Teen Vogue is a magazine dedicated to bringing news on fashion, beauty, celebrity style, entertainment, teen issues, videos, and more. They interviewed Halsey on April 11, 2015.
In music, the phrase "one to watch" gets tossed around a lot. But these days, with so many new ways to consume songs and so many new songs to consume, what make an artist actually worth listening to? In this weekly column, Teen Vogue's resident A&R scout Liana Weston introduces you to up-and-comers who've got something to say both on and off their record. We're not concerned with labels or throwing out descriptive niceties just to convince you that these artists are "the next big thing." It's in their music and in their own words, and all you need to do is lend a curious ear.
Each featured singer or band is matched with an amazing photographer who has generously donated their time to capture these eclectic acts, because they too believe in their potential. The ground rules for our subjects? Come as you are, no professional styling or makeup, and be ready for a raw black and white guerrilla-style shoot. The portrait is paired with an amateur snapshot shared from the depths of the musician's phone. From pop to folk and R&B to rock, these artists (much like their photographs) are unfiltered, uncensored, and unfazed.
NAME: Ashley Frangipane
BORN: Washington, New Jersey
BEFORE THE PHOTO: Despite being told that it would never be a single, Halsey self-released her fast track, "Ghost," and set the music industry ablaze. Her honest, emotional lyrics immediately connected with listeners and the song quickly garnered regular airplay on Sirius Radio, propelling her onto the iTunes alternative music charts. The fast-talking New Jersey native was signed to her label, Astralwerks, just on the popularity alone of that first track. Shortly after, she released her acclaimed debut EP, Room 93, opened for The Kooks on tour, made a splash at SXSW, and this summer, she'll be hitting the road with Imagine Dragons.
Her atmospheric sound is haunting and soulful, and her lyrics tell very personal stories—Halsey is not hiding anything. "People are so afraid to talk about real things, but they're experiences that everyone goes through," she says. Her authenticity is immediately palpable, this girl is as real as real gets. Fans have latched on to that raw vulnerability, and are clamoring for more. Every date on her first headlining tour sold out in under an hour, an impressive feat for any artist, let alone one who released her first track less than a year ago.
Her impressive talent aside, Halsey's steadfast determination to make it as an artist has taken her far. "There is an old folklore saying that you have two deaths," she says. "The first, when your physical body dies, and the second is the last time someone says your name. By making music, I'm trying postpone my second death as long as I can." We have a feeling Halsey will be a name on everyone's lips for years to come.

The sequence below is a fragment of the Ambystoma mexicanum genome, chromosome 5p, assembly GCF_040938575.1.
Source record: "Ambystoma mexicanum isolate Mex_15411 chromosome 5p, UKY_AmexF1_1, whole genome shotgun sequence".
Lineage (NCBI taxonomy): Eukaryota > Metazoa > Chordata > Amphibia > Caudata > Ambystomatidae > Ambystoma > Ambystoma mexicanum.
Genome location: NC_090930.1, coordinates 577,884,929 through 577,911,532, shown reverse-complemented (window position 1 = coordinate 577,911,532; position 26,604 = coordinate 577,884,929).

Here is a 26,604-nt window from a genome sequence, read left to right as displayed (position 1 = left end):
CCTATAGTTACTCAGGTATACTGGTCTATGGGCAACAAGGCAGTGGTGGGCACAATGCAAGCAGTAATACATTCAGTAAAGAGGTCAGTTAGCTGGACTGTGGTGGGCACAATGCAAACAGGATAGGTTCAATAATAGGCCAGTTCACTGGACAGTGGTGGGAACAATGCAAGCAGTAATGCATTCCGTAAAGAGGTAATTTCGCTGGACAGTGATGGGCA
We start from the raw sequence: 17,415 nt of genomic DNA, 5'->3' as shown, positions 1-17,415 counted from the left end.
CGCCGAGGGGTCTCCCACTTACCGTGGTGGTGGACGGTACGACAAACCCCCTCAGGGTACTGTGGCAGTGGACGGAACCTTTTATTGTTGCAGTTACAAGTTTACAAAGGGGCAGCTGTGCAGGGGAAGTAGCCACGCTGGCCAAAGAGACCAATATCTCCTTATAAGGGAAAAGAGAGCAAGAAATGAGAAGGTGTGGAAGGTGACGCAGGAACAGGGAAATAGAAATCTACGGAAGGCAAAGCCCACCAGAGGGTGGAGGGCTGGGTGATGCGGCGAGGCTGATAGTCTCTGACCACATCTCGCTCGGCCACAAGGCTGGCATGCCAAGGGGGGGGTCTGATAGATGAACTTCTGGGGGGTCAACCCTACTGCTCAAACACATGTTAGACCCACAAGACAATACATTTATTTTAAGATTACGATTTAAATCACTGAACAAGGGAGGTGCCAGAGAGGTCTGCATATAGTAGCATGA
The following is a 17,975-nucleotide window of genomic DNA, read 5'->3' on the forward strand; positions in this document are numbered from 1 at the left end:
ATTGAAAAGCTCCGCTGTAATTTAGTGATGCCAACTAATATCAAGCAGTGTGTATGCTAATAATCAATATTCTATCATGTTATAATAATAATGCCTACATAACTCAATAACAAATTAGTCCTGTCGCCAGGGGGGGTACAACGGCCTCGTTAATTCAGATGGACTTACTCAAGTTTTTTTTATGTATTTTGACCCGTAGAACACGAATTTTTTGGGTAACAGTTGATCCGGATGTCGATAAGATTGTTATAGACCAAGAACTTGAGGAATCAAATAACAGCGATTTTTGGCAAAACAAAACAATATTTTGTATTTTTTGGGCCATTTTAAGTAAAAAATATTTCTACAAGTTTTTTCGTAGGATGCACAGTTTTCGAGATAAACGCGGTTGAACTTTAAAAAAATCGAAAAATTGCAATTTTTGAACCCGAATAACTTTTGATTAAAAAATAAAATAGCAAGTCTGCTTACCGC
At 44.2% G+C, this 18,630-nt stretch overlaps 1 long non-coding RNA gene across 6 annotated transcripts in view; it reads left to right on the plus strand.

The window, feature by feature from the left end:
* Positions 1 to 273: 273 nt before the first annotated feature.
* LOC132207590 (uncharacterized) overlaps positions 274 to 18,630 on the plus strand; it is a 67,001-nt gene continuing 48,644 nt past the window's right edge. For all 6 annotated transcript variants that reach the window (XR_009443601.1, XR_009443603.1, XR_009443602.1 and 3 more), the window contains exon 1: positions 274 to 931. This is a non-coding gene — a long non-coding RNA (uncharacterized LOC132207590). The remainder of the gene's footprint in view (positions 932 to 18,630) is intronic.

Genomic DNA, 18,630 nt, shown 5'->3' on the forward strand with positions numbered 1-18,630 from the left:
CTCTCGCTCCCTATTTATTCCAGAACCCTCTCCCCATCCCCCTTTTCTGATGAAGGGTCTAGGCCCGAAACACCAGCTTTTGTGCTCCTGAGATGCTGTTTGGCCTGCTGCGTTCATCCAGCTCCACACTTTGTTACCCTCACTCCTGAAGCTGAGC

ON THE HORIZON: "My EP, Room 93, was all about isolation—it was based on the idea of being in a hotel room, and being totally alone with yourself or that other person. The environment around you shapes who you are. How you handle an emergency or how you react when someone is rude to you, that's you. But when you're in a hotel room and there's nothing to trigger you, you can be anyone. It's almost like an alternate universe. I'm taking that concept of isolation even further on my album, which is called Badlands. I wrote what I call an 'angry feminist record'. If you ask anyone, the last one that people think of is Alanis Morissette, and that's a problem—we haven't had one in a long time. So instead of writing a longing, sad girl album, I decided I was going to write an angry album. I'm 20, I feel like this is my last chance to write a really angsty record so I'm going to take advantage of it."
WHO IS HALSEY: "I'm not a great singer—and that's something I can own. Some of my favorite artists, like Janis Joplin and Bob Dylan, weren't amazing singers either. I'm a writer, that's where it comes from for me. And it gives me a sense of freedom because I can write what I want, I don't have to worry about being onstage and hitting these notes, I just have to sing with emotion and convey my message. So many people are concerned with being the perfect 'something.' Whether it's the perfect singer, the perfect sexy girl, or the perfect feminist. I don't want to be the perfect anything. Yes I am a feminist, but I also love and support my boyfriend. Just because I am in a relationship doesn't mean I'm not still independent and strong. If I was trying to be the perfect 'something,' I'd be watering myself down. I'm a person, I'm multi-dimensional—that's what being authentic is to me."
WHATS MAKES YOU WORTH LISTENING TO: "I feel like I'm trying to fill a role that is not necessarily female. Growing up, a lot of the artists I admired were male—I loved Mick Jagger and I loved Leonard Cohen. They were romantic, and they were cool, and they were sensual. They owned it and people loved them. Even today, men are often my favorite artists—like Van McCann from Catfish and the Bottlemen or Matt Healy from The 1975 or Luke Pritchard from The Kooks. They're forlorn and they're honest and they're dark and they're sexy. I think one of the only female artists who really embodied that was Amy Winehouse, and she is a massive inspiration to me. She was strong but she was open about her sexuality and her life—I love her intentions, and I want to further her message but in my own way. The more I'm being myself with my music, the more I'm being myself in real life, and the more I know who I am. I'm trying to do that so that girls don't have to idolize a male rock star like I did, they'll have me."